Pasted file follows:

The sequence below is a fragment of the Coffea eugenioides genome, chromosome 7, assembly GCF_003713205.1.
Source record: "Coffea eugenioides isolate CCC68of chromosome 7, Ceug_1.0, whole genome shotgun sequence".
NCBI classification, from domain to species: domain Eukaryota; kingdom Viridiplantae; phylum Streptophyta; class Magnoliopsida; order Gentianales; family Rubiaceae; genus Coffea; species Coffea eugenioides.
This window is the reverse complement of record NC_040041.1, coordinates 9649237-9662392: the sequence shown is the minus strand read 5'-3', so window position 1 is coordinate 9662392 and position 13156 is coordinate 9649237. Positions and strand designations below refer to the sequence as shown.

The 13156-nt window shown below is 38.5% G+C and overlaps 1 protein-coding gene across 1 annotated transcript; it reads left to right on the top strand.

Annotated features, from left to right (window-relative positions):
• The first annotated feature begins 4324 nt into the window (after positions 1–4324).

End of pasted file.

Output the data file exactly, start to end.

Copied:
The sequence below is a fragment of the Coffea eugenioides genome, chromosome 7, assembly GCF_003713205.1.
Source record: "Coffea eugenioides isolate CCC68of chromosome 7, Ceug_1.0, whole genome shotgun sequence".
NCBI classification, from domain to species: domain Eukaryota; kingdom Viridiplantae; phylum Streptophyta; class Magnoliopsida; order Gentianales; family Rubiaceae; genus Coffea; species Coffea eugenioides.
This window is the reverse complement of record NC_040041.1, coordinates 9649237-9662392: the sequence shown is the minus strand read 5'-3', so window position 1 is coordinate 9662392 and position 13156 is coordinate 9649237. Positions and strand designations below refer to the sequence as shown.

The 13156-nt window shown below is 38.5% G+C and overlaps 1 protein-coding gene across 1 annotated transcript; it reads left to right on the top strand.

Annotated features, from left to right (window-relative positions):
• The first annotated feature begins 4324 nt into the window (after positions 1–4324).